By Sarah Hodges
“We’re lucky in Hawai’i. Our ocean culture and native Hawaiian culture both teach us a reverence for Nature,” says Phyllis Look, the islands’ first certified Forest Bathing guide, who started Forest Bathing Hawaiʻi in 2018. “Still, the majority of us predominantly reside indoors, away from trees and out of a relationship with nature.” When Phyllis retired from her position at Hawaiʻi Public Radio, she mused over what she could do for her community, and stay socially engaged and physically active. By the internet’s algorithmic chance, Phyllis discovered something interchangeably called Forest Therapy or Forest Bathing. When she learned that she could get certified by the Association of Nature and Forest Therapy Guides and Programs, she dove in with great enthusiasm.
“I think a little voice inside of me was beginning to make itself known,” Phyllis reflects. “I think this happens to a lot of people – a yearning emerges, impelling us to recognize more of who we are. To hear that truth we have to quiet ourselves. We have to get through a lot of noise. If you pay attention, or if it’s insistent enough, that voice gets louder and stronger, tickling your ears and your heart, telling you there’s this thing inside you that really wants to be expressed. Climate change, environmental issues, bringing people together, hospitality, plus a desire to help people feel better, all came together within me through Forest Bathing. It was quite a spiritual experience.”
Phyllis felt happy with her life before forest bathing, but she says she’s never felt happier than she does now, sharing this beautiful, connected practice with herself and others. She sees people’s need for a practice that asks us to become aware of our senses – even beyond our five basic senses – and pay attention to the natural world around us. “We heal so much by resting our anxious brains and connecting to other people in a space that is calming. We have a need for authentic, direct experience – not for show, not given to you by a translator, such as the media. We need to contact Nature again.”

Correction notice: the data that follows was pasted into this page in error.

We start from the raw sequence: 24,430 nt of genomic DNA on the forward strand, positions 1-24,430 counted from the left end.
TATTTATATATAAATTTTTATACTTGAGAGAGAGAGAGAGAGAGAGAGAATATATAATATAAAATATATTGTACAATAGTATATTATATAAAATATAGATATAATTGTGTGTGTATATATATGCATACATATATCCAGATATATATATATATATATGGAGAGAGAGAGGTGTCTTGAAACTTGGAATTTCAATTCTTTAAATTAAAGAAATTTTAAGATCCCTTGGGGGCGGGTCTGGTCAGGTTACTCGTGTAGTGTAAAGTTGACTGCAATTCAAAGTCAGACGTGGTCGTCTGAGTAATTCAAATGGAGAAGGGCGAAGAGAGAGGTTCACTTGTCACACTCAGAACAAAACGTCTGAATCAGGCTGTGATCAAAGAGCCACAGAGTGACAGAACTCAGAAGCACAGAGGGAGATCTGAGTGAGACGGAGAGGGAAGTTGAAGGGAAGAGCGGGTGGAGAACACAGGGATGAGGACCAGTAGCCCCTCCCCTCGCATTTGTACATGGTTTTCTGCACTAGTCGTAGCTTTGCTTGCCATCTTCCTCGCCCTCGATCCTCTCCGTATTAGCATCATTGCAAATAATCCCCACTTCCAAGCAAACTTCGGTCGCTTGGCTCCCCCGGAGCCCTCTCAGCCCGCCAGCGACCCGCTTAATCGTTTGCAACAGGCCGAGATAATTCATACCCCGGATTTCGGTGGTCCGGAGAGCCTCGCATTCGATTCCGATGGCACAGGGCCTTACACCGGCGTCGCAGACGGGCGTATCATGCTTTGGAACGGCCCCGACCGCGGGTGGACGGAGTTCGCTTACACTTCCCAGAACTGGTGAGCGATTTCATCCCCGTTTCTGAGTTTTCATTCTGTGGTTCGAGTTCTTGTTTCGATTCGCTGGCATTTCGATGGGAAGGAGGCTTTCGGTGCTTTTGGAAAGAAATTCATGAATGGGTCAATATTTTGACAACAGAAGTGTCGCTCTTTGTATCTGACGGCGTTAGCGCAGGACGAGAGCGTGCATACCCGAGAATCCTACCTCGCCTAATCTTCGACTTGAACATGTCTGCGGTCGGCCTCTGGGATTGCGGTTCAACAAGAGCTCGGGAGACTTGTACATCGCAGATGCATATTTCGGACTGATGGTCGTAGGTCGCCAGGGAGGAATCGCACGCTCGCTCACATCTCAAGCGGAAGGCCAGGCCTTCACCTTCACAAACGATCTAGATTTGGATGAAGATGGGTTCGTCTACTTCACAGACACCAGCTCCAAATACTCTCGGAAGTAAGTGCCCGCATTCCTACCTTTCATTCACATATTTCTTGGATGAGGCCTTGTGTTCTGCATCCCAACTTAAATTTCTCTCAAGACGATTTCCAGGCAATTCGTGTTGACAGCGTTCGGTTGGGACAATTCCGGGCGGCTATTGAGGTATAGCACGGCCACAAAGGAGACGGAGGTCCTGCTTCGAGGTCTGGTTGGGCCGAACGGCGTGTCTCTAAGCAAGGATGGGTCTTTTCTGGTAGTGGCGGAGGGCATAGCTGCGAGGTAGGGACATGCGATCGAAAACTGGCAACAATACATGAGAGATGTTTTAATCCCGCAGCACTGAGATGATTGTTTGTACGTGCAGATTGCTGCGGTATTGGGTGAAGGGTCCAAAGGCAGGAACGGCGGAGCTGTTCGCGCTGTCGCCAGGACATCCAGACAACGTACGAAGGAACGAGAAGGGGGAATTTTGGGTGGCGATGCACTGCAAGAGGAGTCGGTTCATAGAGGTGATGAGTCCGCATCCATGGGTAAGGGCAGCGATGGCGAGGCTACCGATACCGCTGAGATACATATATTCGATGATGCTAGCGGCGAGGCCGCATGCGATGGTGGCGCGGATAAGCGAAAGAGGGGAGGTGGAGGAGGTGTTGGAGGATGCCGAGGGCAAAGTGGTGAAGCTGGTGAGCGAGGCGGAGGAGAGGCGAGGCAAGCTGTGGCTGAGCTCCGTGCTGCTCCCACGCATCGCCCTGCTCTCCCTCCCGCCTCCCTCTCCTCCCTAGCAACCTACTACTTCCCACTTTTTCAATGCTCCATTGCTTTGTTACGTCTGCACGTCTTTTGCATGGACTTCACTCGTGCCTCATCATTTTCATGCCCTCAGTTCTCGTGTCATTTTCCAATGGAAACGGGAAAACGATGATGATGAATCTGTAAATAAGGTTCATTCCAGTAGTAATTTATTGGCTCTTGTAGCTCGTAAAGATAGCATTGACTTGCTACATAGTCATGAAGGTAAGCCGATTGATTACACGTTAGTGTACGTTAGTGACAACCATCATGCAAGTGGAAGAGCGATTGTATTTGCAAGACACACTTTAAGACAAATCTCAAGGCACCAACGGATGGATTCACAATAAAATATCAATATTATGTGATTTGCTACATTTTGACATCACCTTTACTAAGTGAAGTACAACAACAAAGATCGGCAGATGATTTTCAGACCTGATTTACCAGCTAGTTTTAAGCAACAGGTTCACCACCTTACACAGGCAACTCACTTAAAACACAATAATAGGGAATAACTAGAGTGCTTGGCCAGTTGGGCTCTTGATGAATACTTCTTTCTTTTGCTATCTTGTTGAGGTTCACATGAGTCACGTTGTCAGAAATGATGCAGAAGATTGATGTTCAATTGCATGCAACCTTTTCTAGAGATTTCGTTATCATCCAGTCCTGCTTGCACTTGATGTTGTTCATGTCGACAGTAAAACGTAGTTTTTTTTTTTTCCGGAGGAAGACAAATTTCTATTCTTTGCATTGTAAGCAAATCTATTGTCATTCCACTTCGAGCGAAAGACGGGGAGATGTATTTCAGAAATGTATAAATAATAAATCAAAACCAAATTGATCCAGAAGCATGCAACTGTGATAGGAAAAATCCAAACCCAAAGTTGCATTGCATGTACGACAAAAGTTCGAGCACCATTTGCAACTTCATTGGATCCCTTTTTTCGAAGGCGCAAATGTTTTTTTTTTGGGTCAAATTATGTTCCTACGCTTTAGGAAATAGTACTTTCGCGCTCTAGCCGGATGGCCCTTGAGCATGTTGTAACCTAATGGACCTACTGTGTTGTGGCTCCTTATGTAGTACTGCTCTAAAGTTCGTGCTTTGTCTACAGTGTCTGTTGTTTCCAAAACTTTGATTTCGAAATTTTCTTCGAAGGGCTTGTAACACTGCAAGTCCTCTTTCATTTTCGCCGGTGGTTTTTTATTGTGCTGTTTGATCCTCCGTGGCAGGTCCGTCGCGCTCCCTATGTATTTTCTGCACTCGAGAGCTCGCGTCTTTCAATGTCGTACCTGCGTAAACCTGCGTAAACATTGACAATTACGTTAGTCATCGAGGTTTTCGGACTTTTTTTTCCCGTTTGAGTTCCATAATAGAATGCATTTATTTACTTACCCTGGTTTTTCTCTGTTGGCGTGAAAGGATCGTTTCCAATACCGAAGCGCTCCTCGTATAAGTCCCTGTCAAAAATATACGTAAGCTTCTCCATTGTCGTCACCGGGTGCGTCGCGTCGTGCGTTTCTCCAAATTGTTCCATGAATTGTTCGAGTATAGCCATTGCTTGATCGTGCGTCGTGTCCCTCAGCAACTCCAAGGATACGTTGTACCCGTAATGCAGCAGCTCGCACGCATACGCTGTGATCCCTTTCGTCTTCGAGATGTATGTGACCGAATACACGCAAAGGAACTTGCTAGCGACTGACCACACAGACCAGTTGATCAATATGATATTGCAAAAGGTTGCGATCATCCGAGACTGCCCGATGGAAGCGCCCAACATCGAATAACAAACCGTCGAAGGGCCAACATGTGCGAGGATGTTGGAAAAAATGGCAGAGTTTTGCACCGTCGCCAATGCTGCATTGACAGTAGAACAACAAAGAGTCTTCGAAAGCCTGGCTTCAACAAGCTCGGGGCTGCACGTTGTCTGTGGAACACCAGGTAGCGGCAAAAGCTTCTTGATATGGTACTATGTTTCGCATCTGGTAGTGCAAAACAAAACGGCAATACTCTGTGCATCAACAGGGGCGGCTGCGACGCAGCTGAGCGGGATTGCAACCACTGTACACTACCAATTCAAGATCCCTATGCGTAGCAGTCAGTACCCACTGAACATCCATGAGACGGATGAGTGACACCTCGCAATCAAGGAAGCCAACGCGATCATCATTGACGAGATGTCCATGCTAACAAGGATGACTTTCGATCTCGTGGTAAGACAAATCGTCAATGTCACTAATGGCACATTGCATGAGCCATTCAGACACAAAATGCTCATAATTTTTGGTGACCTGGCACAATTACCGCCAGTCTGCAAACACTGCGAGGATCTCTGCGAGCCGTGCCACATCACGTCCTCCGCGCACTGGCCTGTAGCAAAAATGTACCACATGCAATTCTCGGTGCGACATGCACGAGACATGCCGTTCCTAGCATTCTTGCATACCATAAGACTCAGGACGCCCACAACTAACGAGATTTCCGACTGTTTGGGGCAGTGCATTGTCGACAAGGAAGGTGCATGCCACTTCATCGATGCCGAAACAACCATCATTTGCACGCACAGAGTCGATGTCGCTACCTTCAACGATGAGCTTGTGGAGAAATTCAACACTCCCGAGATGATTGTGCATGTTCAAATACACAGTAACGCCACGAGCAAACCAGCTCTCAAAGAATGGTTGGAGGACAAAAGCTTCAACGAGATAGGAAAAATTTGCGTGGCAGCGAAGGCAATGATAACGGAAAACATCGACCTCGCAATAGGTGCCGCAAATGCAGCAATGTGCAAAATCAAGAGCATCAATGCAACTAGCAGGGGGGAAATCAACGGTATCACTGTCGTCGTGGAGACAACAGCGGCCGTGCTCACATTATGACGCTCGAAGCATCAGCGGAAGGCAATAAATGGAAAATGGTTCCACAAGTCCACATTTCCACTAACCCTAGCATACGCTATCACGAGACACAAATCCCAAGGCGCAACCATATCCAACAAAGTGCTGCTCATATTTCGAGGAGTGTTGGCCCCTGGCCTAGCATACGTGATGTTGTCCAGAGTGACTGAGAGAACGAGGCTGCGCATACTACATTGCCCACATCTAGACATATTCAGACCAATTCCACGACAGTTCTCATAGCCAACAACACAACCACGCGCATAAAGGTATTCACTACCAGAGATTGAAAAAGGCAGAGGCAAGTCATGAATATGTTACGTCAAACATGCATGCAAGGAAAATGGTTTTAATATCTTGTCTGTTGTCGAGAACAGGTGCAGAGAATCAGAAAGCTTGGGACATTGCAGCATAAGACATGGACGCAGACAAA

Originally created in Japan in 1982, Forest Bathing arose as a response to a health epidemic. Cancer, strokes, suicides, and other maladies were at an all-time high amongst much of the rapidly urbanized, technologically burnt-out population. Japan’s Agency of Agriculture and Forestry named this practice shinrin-yoku, which translates to “Forest Bathing”, and the government continues to fund it.
The approach to Forest Bathing that Phyllis is trained in fosters a heart-centered, reciprocal relationship. Phyllis guides people to simply use their senses while gently walking through a natural setting, during which she facilitates sharing circles and periods of quiet contemplation. The rest of the experience is left to the individual. Often, as people tune into their senses while in nature a sort of magic happens. “It’s a way of loving,” comments Phyllis. When we come into a relationship with Nature, the world around us comes alive. We realize Nature has sentience, presence, power – almost a personhood.
Phyllis has a theory on how Nature Therapy can help support the health of our environment. “Whether or not you love it, you experience it as a real living force,” she says. “Once you experience how we are all interconnected, you’re more likely to want to cherish and protect these other beings, this land, these waters. That’s the heart of this practice’s quiet environmental activism…but everyone needs to come to it in their own way.”
Phyllis discovered Still & Moving Center during her years working at Hawaiʻi Public Radio. She has since become a valued member of the Still & Moving community occasionally gracing us with a Forest Bathing offering. Her environmental perspective and pursuit of a whole, vibrant, connected life are right in alignment with Still & Moving Center. Phyllis guides regular Forest Bathing sessions at the Lyon Arboretum and Nānākuli Lookout on Oahu, Hawai’i.
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This post is also available in: 日本語 (Japanese)